As I stand on a forested hillside, I run my hand over the trunk of a large Douglas-fir tree. Beneath my fingers is not tree bark, but a layer of brilliant yellow-green material. This is not a plant, though it looks a bit like one, but a lichen, a unique organism that is a combination of fungi and algae. Amazingly, it is growing here with no soil, no roots, and only scanty water. I look up, and above, hair-like lichens hang gracefully from the branches. Beside me, brightly coloured crusts of lichens cling to the surface of a boulder. They seem barely alive, and yet they are. The closer I look, the more lichens I find everywhere.
Lichens, as I said above, are not plants (despite sometimes being included in field guides to plants): they are composed of fungi and algae (often bacteria as well), a combination as bizarre as a plant and an animal forming parts of a single organism. The algae are photosynthesizers, and so can use sunlight to supply their fungal partners with carbohydrates, while the fungi protect the algae from the environment and absorb the water and nutrients that the algae need to survive. This combination of fungi and algae creates an entirely new organism – a lichen – that is more than the sum of its parts, that can evolve, sustain itself, and interact with other members of its ecosystem.
Lichens have existed for hundreds of millions of years, and many thousands of different kinds exist. They grow almost everywhere – on the surfaces of rocks, on the bark of trees, spreading in mats over the ground. They can grow in places that are too dry, hot, or cold for anything else to grow, including some of our harshest climates, such as on mountaintops and in the Arctic and Antarctic. In the hot, dry environment of grasslands, lichens form part of the cryptogamic crust, which covers the ground between grasses and helps to protect the soil from erosion and conserve moisture. And on rocky seashores, black tar lichens – one of the few lichens that can grow in salty conditions – cling to the rocks in the upper intertidal zone.
Lichens are often the first organisms to colonize a new piece of land, such as rock exposed after the retreat of glaciers. These thin, crust-like lichens are known, appropriately, as crustose lichens. Over many years, even centuries, of growing on the rock, the crustose lichen may begin to build up a tiny bit of soil and moisture around itself, and a larger lichen, moss, or flowering plant may eventually be able to grow in that, as what was once a bare rock is transformed into a piece of land where a diversity of life can flourish.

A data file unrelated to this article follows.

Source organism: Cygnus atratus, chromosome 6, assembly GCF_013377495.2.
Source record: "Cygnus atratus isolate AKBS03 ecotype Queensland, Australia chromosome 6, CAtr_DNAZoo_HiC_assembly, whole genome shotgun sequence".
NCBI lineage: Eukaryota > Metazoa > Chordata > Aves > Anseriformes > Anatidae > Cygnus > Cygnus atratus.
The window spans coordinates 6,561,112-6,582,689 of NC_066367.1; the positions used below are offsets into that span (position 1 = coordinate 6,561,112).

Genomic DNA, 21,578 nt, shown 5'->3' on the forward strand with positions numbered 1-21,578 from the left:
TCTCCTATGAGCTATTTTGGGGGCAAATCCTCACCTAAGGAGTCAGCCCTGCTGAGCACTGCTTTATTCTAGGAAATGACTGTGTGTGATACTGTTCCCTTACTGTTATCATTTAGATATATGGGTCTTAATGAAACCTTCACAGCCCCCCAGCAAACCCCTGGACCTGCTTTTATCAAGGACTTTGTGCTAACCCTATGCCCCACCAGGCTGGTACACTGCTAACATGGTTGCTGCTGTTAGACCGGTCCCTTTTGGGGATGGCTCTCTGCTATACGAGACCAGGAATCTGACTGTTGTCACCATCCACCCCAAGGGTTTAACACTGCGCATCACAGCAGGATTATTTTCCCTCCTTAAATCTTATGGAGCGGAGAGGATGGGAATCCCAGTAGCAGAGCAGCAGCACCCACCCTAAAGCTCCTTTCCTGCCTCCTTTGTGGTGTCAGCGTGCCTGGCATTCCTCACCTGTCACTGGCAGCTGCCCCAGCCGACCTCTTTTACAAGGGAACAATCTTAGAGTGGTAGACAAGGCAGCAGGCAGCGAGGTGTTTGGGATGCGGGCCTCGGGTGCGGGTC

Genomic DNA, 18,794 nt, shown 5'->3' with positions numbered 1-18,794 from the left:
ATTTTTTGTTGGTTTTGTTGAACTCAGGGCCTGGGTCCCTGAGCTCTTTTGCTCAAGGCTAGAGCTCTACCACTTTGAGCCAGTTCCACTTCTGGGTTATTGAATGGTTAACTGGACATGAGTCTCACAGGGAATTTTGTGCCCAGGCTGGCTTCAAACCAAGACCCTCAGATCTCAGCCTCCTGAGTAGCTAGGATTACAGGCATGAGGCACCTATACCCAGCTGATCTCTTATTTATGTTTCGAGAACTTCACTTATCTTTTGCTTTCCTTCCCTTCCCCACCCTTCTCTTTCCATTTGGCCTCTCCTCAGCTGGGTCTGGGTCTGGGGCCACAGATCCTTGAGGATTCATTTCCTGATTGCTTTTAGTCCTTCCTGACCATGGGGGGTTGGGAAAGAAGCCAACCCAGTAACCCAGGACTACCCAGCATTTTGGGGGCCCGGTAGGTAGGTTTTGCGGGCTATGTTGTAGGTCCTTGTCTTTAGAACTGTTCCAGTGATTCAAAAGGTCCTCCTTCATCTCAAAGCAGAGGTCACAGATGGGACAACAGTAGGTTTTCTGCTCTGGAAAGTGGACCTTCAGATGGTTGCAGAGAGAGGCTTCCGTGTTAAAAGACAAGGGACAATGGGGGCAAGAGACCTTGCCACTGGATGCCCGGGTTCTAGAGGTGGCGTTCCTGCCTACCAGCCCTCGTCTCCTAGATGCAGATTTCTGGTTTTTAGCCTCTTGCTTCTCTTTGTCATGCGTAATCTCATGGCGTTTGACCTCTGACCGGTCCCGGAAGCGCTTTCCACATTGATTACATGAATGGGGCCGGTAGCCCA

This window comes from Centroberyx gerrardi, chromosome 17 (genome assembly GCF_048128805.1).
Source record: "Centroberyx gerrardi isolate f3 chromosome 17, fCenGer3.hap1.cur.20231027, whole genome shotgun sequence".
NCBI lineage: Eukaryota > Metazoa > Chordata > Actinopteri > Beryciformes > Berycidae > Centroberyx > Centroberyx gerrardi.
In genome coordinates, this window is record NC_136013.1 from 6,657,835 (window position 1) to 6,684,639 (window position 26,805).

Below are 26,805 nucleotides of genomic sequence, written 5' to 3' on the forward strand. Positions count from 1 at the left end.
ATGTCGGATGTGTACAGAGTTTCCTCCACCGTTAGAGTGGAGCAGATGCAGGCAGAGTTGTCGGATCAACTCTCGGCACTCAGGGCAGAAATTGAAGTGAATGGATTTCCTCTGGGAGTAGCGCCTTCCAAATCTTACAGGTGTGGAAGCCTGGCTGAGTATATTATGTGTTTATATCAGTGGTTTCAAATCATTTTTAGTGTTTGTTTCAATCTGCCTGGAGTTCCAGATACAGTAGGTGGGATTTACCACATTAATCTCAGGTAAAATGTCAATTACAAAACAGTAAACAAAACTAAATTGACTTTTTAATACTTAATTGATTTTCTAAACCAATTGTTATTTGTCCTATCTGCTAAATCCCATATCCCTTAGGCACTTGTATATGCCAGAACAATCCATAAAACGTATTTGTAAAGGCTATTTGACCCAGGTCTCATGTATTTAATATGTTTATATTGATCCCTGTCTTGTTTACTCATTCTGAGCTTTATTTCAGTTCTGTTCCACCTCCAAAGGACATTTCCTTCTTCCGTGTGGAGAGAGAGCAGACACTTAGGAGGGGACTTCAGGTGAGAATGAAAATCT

If we are open to observing and learning from the lichens, they can teach us about patterns in the world around us that we might otherwise be unaware of. For example, some crustose lichens only grow on rocks where they have a source of calcium or nitrates. These nutrients often come from bird droppings or mammal urine, so these brightly coloured lichens may indicate that the rock is often used as a perch by a bird or small mammal. Another species, lungwort (Lobaria pulmonaria; below photo), grows in forests where it helps to turn nitrogen in the atmosphere into nitrates that plants need. However, it only grows in areas with clean air, and will die off in polluted areas. This lichen (and others) can thus be used as indicator of air quality. If you see this beautiful lichen growing on the trees, then you know that you can literally breathe easier!
When we think of nature, we usually picture towering trees and large, charismatic mammals. Most lichens, however, are relatively small and inconspicuous. To notice them and to learn from them, we have to train ourselves to see them, and to look for those small details that fill our everyday lives. Lichens have made me a better observer. By looking for them, I slow down and notice much more than just the lichens. And by looking for these small details, I find more contentment in my everyday life. I love lichens because they are not fungi, not algae, but something in between. I love them because they can live in such marginal habitats. I love them because they grow in my own backyard, and yet few people see them. I love them because, in a way, they live at the edge of the ordinary, and they invite us to explore that edge as well.